Nichols’s protest was politically circumstantial, not a sustained criticism of the ceremony or institution. As of 1949, after the writers’ demands were negotiated and Nichols acquired several more nominations, Nichols was in possession of his 1936 Academy Award.
George C. Scott
George C. Scott became notorious for being the first famous actor publicized as openly critical of the Oscars, calling the ceremony a “two-hour meat parade” (he’d surely be delighted to know the contemporary meat parade is more than an hour and a half longer). Scott declined his Best Supporting Actor nomination for The Hustler, but really turned heads when he refused to attend the ceremony that brought his Best Actor win for Patton in 1971 (when he made the famous “meat parade” comment).
Scott was known for his discomfort with his own stardom as well as his sometimes intimidating no-bullshit persona. Seemingly misplaced, Scott found success in an industry with bullshit as its stock-and-trade. Not only was Scott the archetype for the famous actor speaking out against the Oscar, but he also modeled the jokey, no-bullshit approach to criticism sometimes articulated by later stars.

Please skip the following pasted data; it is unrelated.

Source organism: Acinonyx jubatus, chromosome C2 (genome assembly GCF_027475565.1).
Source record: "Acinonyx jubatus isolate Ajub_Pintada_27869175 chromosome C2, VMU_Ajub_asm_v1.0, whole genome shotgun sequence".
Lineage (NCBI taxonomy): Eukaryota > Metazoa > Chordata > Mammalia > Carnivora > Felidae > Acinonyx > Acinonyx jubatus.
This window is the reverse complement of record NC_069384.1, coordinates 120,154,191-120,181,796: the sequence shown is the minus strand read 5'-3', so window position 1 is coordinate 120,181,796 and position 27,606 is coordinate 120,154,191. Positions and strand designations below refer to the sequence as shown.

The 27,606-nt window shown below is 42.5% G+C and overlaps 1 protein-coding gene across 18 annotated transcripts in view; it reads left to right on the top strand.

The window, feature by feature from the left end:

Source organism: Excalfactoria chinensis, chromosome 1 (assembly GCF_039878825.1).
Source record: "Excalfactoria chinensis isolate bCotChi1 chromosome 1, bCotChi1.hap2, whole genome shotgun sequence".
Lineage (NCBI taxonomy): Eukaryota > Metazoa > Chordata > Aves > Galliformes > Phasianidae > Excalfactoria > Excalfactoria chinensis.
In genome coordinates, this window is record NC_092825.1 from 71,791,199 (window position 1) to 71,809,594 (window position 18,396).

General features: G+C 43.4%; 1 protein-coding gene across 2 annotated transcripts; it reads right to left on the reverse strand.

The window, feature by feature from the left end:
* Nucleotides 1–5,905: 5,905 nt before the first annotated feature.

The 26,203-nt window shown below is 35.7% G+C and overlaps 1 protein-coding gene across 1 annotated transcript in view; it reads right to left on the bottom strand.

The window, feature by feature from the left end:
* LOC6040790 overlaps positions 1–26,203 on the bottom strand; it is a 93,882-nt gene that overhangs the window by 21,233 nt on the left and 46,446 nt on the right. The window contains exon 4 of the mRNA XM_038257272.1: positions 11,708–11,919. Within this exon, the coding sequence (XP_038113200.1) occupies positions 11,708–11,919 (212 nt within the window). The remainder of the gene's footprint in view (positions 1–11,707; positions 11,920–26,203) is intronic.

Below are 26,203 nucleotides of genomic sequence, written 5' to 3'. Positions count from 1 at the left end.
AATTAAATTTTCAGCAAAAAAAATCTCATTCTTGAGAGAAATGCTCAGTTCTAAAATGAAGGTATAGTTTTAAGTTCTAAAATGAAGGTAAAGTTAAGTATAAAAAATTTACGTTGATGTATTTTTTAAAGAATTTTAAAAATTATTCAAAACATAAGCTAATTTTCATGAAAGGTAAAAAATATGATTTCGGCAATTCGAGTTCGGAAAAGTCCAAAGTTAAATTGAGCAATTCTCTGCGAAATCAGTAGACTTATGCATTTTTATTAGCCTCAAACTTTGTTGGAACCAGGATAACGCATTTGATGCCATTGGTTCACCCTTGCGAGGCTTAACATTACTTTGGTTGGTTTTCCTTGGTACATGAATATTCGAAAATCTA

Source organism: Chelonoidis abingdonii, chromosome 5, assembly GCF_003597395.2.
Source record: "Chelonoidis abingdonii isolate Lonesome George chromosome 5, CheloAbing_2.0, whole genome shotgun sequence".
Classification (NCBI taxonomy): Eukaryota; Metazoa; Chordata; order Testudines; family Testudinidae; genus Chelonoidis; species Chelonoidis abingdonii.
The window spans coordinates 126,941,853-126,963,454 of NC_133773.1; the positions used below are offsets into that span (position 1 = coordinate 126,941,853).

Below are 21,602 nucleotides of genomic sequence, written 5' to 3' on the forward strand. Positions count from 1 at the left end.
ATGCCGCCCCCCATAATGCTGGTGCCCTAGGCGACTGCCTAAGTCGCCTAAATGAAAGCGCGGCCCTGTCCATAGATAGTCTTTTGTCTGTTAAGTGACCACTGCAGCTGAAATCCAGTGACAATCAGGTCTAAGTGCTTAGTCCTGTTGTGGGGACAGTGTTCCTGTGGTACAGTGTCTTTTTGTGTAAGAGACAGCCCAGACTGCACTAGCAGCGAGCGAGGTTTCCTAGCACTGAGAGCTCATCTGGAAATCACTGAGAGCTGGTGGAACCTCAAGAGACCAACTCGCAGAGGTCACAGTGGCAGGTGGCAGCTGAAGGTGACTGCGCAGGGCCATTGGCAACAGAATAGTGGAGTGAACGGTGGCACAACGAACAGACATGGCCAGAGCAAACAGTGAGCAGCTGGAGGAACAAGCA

Method actor Marlon Brando, who won an Oscar in 1955 for On the Waterfront, became politically involved with the American Indian Movement (AIM) during the many civil rights struggles of the early 1970s. Brando refused to attend the Awards ceremony in 1972 and sent Native American activist Sacheen Littlefeather to read a fifteen-page letter in protest that Brando had written. However, she was instructed by the producers to limit her comments to a one-minute speech.
Perhaps no absence of an Award recipient is as notorious as this one. The political intents of the protest (against the treatment of Native Americans by the film industry – did I mention Dudley Nichols wrote Stagecoach?) unfortunately became overshadowed by Brando’s increasingly eccentric public persona.
I haven’t found any information as to whether this public display helped the AIM gain recognition and support. As much as this incident plays into Brando’s late-career narrative of theatricality and peculiarity, Native Americans are still virtually absent in Hollywood both on and off-screen after decades of negative representation, and whoever booed Littlefeather here looked like a bunch of assholes. When you watch the actual speech, it’s nowhere near as strange as the industry folklore developed around it — which has attempted to mute any substance of the protests — has remembered it to be.